by Theodor Maghrak
I’m often approached by fellow grad students asking me, simply, “How do you get it all
done?!” Throughout my graduate career, I’ve worked at least one job alongside school,
oftentimes without having a complete day off for the entire semester. A lot of us know
this situation, trying to avoid student loans at all costs by working ourselves to the bone.
Even with funding, it often seems like there just aren’t enough hours in the day to keep
up with our schoolwork, much less having a job and a social life. Here are few tips on
“getting it all done” in grad school that I’ve found useful, regardless of your particular
1. Be busy.
While it at first seems counter-intuitive, I have found that maintaining a full schedule actually helped me to develop excellent time management skills by force. While this isn’t an ideal situation in graduate school, it helped me to adhere to scheduling and make time for the important things. That brings us to the next point.
2. Make a schedule.
It’s elementary, and may sound a little juvenile, but regardless of how full your plate is, you should always have a schedule. Most of us go into the weekend with a long list of things that we have plenty of time to accomplish. But it’s far too easy to keep saying “I have all weekend,” or “I’ll get around to it,” or “I have plenty of time.” By Sunday evening, many of us will have accomplished nothing on that ever-growing to-do list. That being said, plan your day. Block out a specific hour or two for each task. This will eliminate the “I’ll get around to it” factor as we all get increasingly distracted by daily
life. For a lot of us, a calendar app, spreadsheet, or daily planner can accomplish this very well. For more visual people, there are lots of other great tools to organize just about all of your work like Trello.
3. Make time for yourself.
Working on the same principle, schedule time for yourself. Doing so makes a rigorously
planned day more bearable, but it will also help you to enjoy that time for yourself much
more fully. Without that time planned into a busy schedule, most of us would likely fall
behind and get backed up, overwhelmed by all the work. That would make a rigorous
schedule unbearable. Building in time for friends and self-preservation is key.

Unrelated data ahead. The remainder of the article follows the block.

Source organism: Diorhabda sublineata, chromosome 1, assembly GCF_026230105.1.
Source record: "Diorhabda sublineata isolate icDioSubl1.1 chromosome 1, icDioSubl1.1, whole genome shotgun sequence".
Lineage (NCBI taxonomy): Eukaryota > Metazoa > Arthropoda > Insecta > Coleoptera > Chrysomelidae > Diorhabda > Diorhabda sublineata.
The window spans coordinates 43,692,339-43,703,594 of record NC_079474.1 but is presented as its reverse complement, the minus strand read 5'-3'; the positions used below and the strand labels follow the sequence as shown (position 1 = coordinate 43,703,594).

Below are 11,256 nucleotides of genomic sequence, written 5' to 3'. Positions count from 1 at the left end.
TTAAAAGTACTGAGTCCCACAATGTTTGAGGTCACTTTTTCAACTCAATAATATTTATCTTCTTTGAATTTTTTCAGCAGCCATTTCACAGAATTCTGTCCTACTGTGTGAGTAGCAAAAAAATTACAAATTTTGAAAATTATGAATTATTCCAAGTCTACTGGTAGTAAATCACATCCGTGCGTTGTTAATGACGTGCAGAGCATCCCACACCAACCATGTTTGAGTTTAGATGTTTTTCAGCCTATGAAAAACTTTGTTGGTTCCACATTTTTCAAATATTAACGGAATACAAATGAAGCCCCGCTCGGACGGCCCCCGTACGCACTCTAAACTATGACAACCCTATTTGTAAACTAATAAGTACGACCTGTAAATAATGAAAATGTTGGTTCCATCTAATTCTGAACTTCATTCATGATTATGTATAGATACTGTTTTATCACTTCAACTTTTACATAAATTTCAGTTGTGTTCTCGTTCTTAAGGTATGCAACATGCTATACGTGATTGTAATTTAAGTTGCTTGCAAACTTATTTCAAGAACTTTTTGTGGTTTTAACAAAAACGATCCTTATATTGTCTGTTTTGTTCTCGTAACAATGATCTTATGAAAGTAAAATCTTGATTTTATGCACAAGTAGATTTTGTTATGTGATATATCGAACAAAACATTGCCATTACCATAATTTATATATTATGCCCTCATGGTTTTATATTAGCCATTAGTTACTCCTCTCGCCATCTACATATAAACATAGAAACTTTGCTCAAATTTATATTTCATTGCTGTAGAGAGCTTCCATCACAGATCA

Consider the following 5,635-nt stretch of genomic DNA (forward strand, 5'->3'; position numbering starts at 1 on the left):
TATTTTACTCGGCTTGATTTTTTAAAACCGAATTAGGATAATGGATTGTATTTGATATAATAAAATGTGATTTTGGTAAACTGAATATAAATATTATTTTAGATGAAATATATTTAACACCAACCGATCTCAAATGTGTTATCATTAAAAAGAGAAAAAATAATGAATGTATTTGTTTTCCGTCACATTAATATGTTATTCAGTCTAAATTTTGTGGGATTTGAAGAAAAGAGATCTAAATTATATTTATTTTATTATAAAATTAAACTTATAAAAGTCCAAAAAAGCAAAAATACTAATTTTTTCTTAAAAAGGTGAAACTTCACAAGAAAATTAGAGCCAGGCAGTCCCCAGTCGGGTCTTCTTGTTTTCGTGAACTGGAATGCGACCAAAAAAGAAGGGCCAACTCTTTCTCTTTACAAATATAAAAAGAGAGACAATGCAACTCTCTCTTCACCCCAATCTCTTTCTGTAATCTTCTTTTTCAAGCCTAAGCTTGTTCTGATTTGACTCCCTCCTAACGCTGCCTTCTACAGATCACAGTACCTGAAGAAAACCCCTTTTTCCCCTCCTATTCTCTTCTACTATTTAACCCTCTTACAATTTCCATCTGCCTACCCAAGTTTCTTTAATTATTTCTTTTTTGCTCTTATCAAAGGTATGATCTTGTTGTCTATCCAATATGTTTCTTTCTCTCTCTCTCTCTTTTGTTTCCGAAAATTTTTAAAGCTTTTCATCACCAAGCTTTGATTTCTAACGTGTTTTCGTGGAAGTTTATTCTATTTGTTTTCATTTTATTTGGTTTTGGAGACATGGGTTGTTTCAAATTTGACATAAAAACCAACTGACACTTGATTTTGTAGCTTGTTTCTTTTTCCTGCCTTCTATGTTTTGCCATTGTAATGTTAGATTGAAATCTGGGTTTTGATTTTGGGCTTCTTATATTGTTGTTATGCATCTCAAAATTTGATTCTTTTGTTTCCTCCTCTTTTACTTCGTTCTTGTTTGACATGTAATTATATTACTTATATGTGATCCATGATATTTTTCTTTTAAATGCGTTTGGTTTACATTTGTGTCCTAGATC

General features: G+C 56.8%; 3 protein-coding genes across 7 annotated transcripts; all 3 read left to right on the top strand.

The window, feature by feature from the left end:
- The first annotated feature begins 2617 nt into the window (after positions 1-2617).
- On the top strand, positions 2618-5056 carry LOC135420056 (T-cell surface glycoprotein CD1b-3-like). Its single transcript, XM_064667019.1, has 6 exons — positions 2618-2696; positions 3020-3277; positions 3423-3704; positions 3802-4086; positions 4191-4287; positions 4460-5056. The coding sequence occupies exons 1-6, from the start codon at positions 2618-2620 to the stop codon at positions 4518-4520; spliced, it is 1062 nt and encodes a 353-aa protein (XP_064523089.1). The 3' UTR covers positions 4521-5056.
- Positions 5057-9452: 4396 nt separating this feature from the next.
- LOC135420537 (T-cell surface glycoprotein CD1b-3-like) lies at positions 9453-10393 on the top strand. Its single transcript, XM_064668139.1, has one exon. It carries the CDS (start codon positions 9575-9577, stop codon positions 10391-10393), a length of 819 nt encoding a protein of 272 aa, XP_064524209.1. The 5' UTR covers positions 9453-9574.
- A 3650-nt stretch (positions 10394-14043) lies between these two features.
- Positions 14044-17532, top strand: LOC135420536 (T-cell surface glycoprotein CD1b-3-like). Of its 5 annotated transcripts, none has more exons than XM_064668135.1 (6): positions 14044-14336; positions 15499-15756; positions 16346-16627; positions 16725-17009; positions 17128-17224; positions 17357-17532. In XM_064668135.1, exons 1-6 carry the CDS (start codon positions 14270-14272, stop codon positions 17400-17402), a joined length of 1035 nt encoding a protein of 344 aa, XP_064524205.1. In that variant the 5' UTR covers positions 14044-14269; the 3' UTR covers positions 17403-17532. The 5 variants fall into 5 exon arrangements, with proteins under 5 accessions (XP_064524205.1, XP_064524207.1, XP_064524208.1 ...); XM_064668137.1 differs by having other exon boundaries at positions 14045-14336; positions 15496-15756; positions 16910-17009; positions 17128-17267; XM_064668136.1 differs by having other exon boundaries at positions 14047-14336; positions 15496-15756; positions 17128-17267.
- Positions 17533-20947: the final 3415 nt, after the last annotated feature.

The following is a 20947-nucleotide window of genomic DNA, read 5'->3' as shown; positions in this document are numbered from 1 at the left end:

4. Don’t even consider incompletes as an option.
Let’s be honest. Many of us end up taking incompletes in graduate school courses
because of the sheer amount of work involved in any given semester. Lots of professors
will give them without much fuss, a pattern that can be unproductive at best. Knowing
that an incomplete is an option can make you ignore work for one or more courses while
focusing entirely on one or others. An incomplete will also add additional stress and
weight on your shoulders until you can finish that course, resulting in an even greater
backlog of work. While sometimes an incomplete is unavoidable, treat them as the last
resort they should be rather than a legitimate option.
5. Set writing goals.
While a schedule helps to organize your time, you should make sure to use your time
most efficiently. Whether you are writing a term paper,a conference presentation, an article, or your dissertation, explicit writing goals will help to move your work along in small, digestible chunks. In my undergraduate career, I always tried to write an entire paper in one sitting. While I could do this with some courses, I pushed other work to the side because I could not dedicate the consecutive hours to write the entire thing. Learning from this, I developed the skill to write in chunks in
graduate school. Try a daily goal of 3 pages, a weekly goal of 12, or a monthly goal of 30. Having a
concrete schedule and page goal will help to motivate you as you move deeper and deeper
into your own dissertation research. (For more tips on writing, check out this blog post). While I could mention a few more useful ideas, following these five guidelines should help you to get yourself and keep yourself on track. If you feel like you’re going under,don’t give up on the schedule. Maybe allot more time per task, smaller goals, or longer
breaks between tasks. Whatever works best for you, you’ll find it. We’re all in this together, and no one should feel like they’re alone on a sinking ship. Good luck!